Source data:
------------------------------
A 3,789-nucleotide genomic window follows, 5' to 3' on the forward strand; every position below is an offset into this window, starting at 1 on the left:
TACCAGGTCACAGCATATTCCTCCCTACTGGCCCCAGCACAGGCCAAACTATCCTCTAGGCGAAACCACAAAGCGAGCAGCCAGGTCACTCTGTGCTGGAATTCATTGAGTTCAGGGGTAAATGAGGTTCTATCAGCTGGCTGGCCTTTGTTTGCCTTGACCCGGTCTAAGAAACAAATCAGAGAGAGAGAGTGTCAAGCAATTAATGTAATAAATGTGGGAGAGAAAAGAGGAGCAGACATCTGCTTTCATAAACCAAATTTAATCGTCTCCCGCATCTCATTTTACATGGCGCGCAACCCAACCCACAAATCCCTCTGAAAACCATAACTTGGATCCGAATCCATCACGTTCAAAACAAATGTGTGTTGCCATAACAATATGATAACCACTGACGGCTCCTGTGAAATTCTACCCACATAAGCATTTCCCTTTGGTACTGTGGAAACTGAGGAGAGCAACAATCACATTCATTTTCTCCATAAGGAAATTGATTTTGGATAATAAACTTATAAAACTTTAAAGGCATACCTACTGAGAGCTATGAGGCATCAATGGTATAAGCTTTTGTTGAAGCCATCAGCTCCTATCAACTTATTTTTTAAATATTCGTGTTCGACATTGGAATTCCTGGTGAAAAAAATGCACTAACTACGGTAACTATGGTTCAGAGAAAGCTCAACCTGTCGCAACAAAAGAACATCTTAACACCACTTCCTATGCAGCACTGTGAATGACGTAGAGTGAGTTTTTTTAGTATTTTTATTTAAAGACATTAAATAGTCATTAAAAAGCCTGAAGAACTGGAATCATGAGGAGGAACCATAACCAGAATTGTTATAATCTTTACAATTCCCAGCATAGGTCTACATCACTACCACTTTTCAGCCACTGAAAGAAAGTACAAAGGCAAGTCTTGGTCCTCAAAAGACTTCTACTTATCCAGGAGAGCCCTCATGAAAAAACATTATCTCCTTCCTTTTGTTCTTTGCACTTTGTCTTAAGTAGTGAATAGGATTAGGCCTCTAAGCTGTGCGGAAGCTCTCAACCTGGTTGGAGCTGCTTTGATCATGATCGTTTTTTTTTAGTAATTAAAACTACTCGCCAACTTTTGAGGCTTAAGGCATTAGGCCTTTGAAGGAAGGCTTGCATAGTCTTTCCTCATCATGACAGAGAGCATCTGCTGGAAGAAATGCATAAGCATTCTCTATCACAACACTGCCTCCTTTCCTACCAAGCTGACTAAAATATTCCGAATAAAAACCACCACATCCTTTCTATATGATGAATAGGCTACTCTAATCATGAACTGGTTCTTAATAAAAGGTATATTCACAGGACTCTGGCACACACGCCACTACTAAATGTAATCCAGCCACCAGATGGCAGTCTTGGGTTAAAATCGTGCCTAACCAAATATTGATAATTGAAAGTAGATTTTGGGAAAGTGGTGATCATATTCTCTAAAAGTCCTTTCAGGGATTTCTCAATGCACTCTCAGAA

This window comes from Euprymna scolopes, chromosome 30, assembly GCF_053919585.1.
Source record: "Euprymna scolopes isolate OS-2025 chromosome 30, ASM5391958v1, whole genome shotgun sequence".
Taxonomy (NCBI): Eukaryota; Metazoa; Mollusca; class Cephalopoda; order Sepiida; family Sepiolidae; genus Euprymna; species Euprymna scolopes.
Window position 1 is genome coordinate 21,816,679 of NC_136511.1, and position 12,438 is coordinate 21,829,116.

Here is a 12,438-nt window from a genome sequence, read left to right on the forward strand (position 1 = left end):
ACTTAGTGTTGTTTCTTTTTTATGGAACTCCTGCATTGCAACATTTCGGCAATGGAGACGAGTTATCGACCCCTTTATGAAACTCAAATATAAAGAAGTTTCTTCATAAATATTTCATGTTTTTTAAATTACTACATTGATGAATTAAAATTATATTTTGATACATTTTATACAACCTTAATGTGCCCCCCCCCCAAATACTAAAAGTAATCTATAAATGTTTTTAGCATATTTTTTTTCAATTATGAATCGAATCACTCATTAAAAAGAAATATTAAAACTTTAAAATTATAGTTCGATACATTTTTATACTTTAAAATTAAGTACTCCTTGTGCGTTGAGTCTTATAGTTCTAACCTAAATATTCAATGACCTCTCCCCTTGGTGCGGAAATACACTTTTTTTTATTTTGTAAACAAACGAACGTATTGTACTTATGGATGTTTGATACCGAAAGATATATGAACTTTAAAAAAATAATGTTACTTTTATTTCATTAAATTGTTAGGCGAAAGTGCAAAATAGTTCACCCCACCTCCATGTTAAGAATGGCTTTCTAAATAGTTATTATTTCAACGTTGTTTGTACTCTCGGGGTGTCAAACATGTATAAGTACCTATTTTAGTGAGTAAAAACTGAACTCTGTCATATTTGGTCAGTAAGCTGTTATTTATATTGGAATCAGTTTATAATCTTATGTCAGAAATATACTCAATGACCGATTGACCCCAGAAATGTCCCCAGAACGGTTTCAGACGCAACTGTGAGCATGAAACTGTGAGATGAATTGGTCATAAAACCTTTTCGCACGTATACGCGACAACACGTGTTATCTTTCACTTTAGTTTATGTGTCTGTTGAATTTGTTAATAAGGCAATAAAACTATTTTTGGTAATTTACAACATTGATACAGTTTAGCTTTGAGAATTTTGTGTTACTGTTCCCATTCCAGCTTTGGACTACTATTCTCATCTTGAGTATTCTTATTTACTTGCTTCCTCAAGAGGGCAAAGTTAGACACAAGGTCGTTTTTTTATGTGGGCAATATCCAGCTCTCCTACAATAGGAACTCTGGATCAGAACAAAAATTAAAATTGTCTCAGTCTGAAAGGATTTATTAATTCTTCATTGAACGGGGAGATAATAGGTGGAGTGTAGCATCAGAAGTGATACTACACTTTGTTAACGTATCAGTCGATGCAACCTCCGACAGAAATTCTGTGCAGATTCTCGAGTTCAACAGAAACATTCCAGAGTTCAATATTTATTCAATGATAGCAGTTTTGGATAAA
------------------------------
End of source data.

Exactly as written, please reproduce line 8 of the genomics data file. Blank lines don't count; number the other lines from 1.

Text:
ACTTAGTGTTGTTTCTTTTTTATGGAACTCCTGCATTGCAACATTTCGGCAATGGAGACGAGTTATCGACCCCTTTATGAAACTCAAATATAAAGAAGTTTCTTCATAAATATTTCATGTTTTTTAAATTACTACATTGATGAATTAAAATTATATTTTGATACATTTTATACAACCTTAATGTGCCCCCCCCCCAAATACTAAAAGTAATCTATAAATGTTTTTAGCATATTTTTTTTCAATTATGAATCGAATCACTCATTAAAAAGAAATATTAAAACTTTAAAATTATAGTTCGATACATTTTTATACTTTAAAATTAAGTACTCCTTGTGCGTTGAGTCTTATAGTTCTAACCTAAATATTCAATGACCTCTCCCCTTGGTGCGGAAATACACTTTTTTTTATTTTGTAAACAAACGAACGTATTGTACTTATGGATGTTTGATACCGAAAGATATATGAACTTTAAAAAAATAATGTTACTTTTATTTCATTAAATTGTTAGGCGAAAGTGCAAAATAGTTCACCCCACCTCCATGTTAAGAATGGCTTTCTAAATAGTTATTATTTCAACGTTGTTTGTACTCTCGGGGTGTCAAACATGTATAAGTACCTATTTTAGTGAGTAAAAACTGAACTCTGTCATATTTGGTCAGTAAGCTGTTATTTATATTGGAATCAGTTTATAATCTTATGTCAGAAATATACTCAATGACCGATTGACCCCAGAAATGTCCCCAGAACGGTTTCAGACGCAACTGTGAGCATGAAACTGTGAGATGAATTGGTCATAAAACCTTTTCGCACGTATACGCGACAACACGTGTTATCTTTCACTTTAGTTTATGTGTCTGTTGAATTTGTTAATAAGGCAATAAAACTATTTTTGGTAATTTACAACATTGATACAGTTTAGCTTTGAGAATTTTGTGTTACTGTTCCCATTCCAGCTTTGGACTACTATTCTCATCTTGAGTATTCTTATTTACTTGCTTCCTCAAGAGGGCAAAGTTAGACACAAGGTCGTTTTTTTATGTGGGCAATATCCAGCTCTCCTACAATAGGAACTCTGGATCAGAACAAAAATTAAAATTGTCTCAGTCTGAAAGGATTTATTAATTCTTCATTGAACGGGGAGATAATAGGTGGAGTGTAGCATCAGAAGTGATACTACACTTTGTTAACGTATCAGTCGATGCAACCTCCGACAGAAATTCTGTGCAGATTCTCGAGTTCAACAGAAACATTCCAGAGTTCAATATTTATTCAATGATAGCAGTTTTGGATAAA